Dictionary of National Biography, 1885-1900/St. Leger, Warham

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ST. LEGER, Sir WARHAM (1525?–1597), soldier, second son of Sir Anthony St. Leger [q. v.] by his wife Agnes, daughter of Sir Hugh Warham, brother of Archbishop Warham, was born probably about 1525. His mother died on 24 March 1558-9, and was buried in Ulcombe church (cf. Machyn, Diary,. pp. 192, 372). His eldest brother, William, was disinherited; the third brother, Sir Anthony St. Leger, entered Gray's Inn in 1563 or 1568 (Foster, Reg.), was made master of the rolls in Ireland in 1593, and died at Cork early in 1613. Warham may have served in Somerset's invasion of Scotland in 1547, and he was a prisoner there until January 1549-50, when he was ransomed for 100l. (Acts of the Privy Council, 1547-50, p. 373). In 1553 he fought against Wyatt's supporters in Kent (Archaeol. Cant. xi. 143), and perhaps he served in Ireland under his father during Mary's reign. About 1559 he was named a commissioner to transfer to England Bale's manuscripts and books. In 1560 he was sheriff of Kent. He was soon a member of the Irish privy council, and in July 1565 he was knighted. Thenceforward he took a prominent part in Irish affairs. The queen had resolved to establish a presidential government in Munster, and in January 1565–6 St. Leger was nominated president, apparently by Sir Henry Sidney, the lord deputy; he received instructions dated 1 Feb., and in the following month was given command of all the levies in Munster. Elizabeth, however, refused to confirm St. Leger's appointment. The reason was that St. Leger was a bitter enemy of Ormonde, and correspondingly friendly with Desmond; and the queen accused St. Leger of lukewarmness in arresting Desmond early in 1565 [see Fitzgerald, Gerald, fifteenth Earl of Desmond]. St. Leger was consequently recalled, and in November 1568 Sir John Perrot [q. v.] became president of Munster.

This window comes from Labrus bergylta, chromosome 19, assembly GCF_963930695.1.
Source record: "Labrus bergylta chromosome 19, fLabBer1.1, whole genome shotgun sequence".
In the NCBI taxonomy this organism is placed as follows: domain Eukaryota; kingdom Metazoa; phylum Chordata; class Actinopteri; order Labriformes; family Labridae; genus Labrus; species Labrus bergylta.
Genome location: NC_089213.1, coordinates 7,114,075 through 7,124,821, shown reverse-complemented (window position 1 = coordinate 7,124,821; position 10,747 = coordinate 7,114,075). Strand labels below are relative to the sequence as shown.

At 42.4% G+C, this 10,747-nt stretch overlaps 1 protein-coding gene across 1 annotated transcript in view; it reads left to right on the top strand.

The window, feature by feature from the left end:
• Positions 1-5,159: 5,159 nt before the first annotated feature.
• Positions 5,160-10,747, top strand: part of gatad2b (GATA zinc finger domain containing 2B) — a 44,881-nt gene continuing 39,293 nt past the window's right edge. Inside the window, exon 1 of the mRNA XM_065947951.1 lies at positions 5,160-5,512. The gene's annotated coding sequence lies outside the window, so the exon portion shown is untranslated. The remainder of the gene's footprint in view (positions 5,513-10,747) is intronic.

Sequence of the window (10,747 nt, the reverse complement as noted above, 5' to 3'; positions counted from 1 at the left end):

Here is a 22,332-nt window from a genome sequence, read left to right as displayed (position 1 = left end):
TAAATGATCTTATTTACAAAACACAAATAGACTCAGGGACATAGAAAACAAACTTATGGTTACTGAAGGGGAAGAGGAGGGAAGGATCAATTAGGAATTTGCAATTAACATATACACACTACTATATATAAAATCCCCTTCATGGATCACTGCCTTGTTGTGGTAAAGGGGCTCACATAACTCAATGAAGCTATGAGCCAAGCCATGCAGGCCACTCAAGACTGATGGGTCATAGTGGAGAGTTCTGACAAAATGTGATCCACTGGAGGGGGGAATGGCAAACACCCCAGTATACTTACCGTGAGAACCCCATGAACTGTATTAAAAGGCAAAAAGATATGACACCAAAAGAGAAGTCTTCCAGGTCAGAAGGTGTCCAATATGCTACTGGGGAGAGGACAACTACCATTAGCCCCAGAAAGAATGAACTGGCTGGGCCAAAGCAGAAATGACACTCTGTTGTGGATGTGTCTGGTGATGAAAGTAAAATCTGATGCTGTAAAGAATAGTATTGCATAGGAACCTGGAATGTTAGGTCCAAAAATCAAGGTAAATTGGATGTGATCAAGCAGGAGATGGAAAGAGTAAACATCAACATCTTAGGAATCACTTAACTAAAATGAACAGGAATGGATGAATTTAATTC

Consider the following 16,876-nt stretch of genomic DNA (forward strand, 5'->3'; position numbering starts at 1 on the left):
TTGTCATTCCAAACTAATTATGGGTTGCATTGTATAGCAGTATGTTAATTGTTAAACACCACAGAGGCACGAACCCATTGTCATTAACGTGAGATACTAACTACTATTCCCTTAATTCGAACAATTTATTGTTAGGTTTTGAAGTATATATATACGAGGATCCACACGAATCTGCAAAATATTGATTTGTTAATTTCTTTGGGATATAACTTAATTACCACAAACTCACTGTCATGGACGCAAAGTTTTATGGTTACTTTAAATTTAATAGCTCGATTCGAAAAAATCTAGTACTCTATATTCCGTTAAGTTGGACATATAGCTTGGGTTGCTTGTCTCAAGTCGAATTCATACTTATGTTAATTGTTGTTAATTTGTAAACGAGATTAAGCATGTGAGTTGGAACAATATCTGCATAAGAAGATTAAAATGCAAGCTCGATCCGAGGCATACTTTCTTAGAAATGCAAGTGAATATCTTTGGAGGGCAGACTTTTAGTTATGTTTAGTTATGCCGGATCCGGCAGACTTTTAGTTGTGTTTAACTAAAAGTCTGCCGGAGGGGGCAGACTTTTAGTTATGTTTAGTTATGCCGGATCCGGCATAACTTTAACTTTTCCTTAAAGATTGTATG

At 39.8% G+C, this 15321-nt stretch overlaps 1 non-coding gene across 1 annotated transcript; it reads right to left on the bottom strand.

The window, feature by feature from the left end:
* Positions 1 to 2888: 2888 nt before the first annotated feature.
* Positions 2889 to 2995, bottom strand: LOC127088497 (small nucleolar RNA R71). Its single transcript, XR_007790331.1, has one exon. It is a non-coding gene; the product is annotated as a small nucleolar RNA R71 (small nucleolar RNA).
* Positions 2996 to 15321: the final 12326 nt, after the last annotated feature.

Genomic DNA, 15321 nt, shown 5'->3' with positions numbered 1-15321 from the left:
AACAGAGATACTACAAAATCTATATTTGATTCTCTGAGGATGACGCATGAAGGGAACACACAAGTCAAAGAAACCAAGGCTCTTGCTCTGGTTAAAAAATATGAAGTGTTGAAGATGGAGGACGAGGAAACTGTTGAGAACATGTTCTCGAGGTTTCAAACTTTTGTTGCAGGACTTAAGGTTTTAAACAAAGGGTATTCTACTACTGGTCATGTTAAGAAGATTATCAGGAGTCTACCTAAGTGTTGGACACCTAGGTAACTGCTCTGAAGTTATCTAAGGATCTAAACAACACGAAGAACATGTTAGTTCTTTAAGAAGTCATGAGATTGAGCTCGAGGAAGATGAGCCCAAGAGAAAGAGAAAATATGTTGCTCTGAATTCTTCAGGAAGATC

In 1569 St. Leger returned to England, staying either at his house in Southwark or Leeds Castle, Kent, where from 1570 to 1572 he had custody of Desmond and his family. He left his wife at Carrigaline, co. Cork, a manor he held of Desmond; during his absence it was ravaged by the rebels. He remained in England until 1579, when his repeated petitions for employment and reward were answered by his appointment as provost-marshal of Munster, a new office, the functions of which seem to have been purely military. In this capacity St. Leger was actively engaged against the Irish rebels for ten years. On 7 April 1583 he was appointed an assistant to the court of high commission in Ireland, and in the following year he visited England. While there he accused Ormonde of treason [see Butler, Thomas, tenth Earl of Ormonde], and laid before the queen proposals for the better government of Ireland. In November 1589 he was succeeded, probably on account of his old age, as provost-marshal by George Thornton, but in 1590 he was governing Munster in the absence of the vice-president.

He was in England again in 1594, and died at Cork in 1597. His will is in the Heralds' College, London.